Gender Gender

Covid-19: Is closing schools good idea?

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Children’s Corner with PANIC CHILUFYA
LAST week Minister of Health, Chitalu Chilufya announced measures to combat the spread of the Coronavirus Disease 2019 (COVID-19), which was first reported in Wuhan, China in November last year.
Some of the measures include screening processes at points of entry, a restriction on foreign travel or rescheduling travel dates, self-quarantine for those who might have already entered the country, restriction on public gathering and maintaining social distancing as well as personal and environmental hygiene.
Later on, the minister announced the closure of all schools and institutions of higher learning until further notice.
In my view, the closure of schools and institutions of higher learning will certainly present some challenges for parents especially those with adolescents and young adults.
With this unexpected closure, it is possible that some young people will use this as a time to socialise with friends and peers instead of staying at home for their own safety.
Although the Ministry of Health has been diligently disseminating personal hygiene information on the use of hand sanitisers, washing of hands often with soap and warm water for 20 to 30 seconds, social distancing, no handshakes or hugging, no touching of eyes, nose or mouth and avoiding sick people, this might not be enough especially for young people who have a tendency of patronising shopping malls even when they have no business there. Once there, they might shake hands or hug with others, use lifts, and other facilities where there is a possibility that they could be exposed to the virus.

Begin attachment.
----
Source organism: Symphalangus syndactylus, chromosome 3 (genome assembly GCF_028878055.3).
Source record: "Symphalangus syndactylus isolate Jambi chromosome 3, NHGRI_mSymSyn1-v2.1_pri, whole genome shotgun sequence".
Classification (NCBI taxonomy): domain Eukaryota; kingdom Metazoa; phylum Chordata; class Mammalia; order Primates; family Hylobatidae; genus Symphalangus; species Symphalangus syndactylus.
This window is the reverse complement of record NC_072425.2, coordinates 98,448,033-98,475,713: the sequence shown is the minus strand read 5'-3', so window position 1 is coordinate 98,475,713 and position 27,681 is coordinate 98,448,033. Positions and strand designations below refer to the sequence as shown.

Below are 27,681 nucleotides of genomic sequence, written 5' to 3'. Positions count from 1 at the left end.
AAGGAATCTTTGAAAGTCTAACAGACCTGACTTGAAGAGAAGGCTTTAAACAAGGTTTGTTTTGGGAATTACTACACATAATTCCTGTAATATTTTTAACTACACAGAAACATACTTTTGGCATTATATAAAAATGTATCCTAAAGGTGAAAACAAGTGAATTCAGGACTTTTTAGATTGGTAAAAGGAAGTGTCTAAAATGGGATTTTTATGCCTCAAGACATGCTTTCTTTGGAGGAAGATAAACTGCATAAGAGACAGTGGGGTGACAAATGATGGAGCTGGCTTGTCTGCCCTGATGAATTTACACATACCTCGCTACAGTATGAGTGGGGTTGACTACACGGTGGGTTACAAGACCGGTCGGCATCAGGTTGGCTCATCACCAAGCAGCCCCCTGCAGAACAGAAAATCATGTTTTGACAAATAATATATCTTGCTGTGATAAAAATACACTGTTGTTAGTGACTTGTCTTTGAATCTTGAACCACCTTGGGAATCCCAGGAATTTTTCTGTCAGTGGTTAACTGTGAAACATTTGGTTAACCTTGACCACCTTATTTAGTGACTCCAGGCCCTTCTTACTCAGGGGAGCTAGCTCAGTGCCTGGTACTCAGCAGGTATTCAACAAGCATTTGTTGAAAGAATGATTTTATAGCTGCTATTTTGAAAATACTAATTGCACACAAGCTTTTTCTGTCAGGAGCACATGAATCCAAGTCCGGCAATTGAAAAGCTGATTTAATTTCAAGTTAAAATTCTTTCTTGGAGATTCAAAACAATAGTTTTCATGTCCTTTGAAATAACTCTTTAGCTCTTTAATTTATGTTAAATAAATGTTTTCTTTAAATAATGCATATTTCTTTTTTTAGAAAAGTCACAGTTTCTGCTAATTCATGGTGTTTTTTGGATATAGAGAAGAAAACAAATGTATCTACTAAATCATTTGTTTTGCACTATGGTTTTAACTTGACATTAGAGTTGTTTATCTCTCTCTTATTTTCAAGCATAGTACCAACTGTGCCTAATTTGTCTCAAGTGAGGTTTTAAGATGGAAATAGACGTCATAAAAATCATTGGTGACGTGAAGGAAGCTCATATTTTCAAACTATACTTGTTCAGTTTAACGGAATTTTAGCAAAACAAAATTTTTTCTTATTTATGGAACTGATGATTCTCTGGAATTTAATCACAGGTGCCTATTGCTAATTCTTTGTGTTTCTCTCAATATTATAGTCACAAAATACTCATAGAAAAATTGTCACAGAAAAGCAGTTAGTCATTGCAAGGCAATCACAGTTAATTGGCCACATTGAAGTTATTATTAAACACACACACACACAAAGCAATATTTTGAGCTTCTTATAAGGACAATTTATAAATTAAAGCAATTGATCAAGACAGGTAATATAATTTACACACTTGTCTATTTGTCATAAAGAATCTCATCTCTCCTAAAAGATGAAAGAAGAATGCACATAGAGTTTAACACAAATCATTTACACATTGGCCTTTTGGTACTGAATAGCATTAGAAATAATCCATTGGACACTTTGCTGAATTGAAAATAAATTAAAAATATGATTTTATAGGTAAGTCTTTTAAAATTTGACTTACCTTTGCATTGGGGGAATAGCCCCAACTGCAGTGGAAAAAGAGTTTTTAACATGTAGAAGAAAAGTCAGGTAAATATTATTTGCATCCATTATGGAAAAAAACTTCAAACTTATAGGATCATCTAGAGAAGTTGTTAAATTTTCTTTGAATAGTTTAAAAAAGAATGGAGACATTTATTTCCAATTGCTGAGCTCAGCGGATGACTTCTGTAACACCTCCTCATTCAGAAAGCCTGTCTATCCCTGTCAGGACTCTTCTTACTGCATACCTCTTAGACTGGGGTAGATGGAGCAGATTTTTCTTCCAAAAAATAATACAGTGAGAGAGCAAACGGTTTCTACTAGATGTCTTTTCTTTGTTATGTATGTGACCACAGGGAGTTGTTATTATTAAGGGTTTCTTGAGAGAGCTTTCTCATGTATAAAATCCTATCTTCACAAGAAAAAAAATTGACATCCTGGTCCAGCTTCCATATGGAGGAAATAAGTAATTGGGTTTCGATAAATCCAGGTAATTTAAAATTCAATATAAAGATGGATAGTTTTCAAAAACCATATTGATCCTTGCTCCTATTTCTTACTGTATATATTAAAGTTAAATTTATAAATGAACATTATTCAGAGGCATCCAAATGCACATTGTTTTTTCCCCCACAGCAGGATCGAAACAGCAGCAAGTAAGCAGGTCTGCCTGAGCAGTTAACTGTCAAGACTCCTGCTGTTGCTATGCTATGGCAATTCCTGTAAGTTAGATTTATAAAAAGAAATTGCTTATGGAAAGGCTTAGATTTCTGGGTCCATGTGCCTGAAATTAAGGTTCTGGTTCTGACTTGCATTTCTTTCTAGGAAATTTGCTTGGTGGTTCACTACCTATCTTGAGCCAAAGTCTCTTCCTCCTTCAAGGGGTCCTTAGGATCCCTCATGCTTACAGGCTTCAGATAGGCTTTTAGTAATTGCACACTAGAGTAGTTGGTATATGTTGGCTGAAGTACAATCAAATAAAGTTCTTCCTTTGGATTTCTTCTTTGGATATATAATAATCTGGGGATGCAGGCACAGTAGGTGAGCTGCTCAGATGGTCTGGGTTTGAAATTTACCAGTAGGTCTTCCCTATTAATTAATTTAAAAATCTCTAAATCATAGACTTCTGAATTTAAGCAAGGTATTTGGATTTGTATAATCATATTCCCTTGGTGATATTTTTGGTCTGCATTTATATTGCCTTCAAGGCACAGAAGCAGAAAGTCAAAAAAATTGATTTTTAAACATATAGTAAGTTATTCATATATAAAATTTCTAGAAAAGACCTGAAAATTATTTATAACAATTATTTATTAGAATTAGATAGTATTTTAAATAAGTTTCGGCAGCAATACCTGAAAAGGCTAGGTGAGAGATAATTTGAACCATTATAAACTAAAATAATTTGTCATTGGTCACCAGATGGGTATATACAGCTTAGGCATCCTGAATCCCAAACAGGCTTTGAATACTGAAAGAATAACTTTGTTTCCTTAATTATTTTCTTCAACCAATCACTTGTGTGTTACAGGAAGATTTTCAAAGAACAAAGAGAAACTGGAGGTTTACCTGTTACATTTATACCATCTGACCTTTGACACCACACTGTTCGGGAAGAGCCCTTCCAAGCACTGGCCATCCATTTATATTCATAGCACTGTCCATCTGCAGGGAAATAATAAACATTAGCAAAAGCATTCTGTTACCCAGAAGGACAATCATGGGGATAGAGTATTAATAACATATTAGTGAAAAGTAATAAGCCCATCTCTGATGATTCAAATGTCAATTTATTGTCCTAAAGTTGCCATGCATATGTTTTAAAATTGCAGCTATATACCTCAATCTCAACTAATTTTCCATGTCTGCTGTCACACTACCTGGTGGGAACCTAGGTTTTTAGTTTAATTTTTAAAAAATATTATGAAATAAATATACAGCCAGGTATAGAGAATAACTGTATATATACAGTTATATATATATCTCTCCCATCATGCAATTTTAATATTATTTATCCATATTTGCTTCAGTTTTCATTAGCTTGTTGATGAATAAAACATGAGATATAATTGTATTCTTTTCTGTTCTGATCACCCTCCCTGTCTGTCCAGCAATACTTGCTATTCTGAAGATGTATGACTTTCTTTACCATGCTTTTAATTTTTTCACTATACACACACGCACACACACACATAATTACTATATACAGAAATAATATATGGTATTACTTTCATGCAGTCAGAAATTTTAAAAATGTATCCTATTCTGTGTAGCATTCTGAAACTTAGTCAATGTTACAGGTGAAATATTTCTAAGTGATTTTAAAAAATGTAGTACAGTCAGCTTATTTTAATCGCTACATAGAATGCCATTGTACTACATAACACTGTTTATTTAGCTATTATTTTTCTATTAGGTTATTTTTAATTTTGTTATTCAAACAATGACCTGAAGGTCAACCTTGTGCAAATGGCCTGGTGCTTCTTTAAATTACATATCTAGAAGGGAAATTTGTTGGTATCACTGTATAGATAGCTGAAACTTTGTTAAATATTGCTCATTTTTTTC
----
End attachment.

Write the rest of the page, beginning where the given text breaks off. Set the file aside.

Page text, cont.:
And to get there, most young people might have to use public transport and in the process money might change hands. These areas are all fertile ground for rapid infection or exposure to take place. Sadly, by the time symptoms will begin to show, many other people will have been exposed to the virus. This is because the incubation period (time from exposure to development of symptoms) of the virus is estimated to be between 2 and 14 days though it some other cases it could even be longer. Some people will not know that they are infected or exposed until they present symptoms which might be a bit too late.
To avoid this, it is the responsibility of parents to ‘ground’ their children especially the older ones to ensure they stay at home unless in extreme cases. Children should be encouraged to use the time at home to study or catching with school work especially those in examination classes.
It is only through self-isolation and carrying out other precautionary measures as set out by the World Health Organisation that this infectious disease that causes severe acute respiratory health challenges will be overcome. Especially that medical experts are still trying to figure out how COVID-19 will play out and how long it will take to completely eradicate it.
By Sunday, Zambia had had three confirmed cases; globally nearly 220,000 people have been confirmed with the virus, at least 84,000 have recovered. Sadly, more than 8,800 have died; this is according to data from Johns Hopkins University in the United States.
Stay home and keep safe!
Remember, children are our future, until next week, take care.
For comments: pcmalawochilufya@yahoo.com


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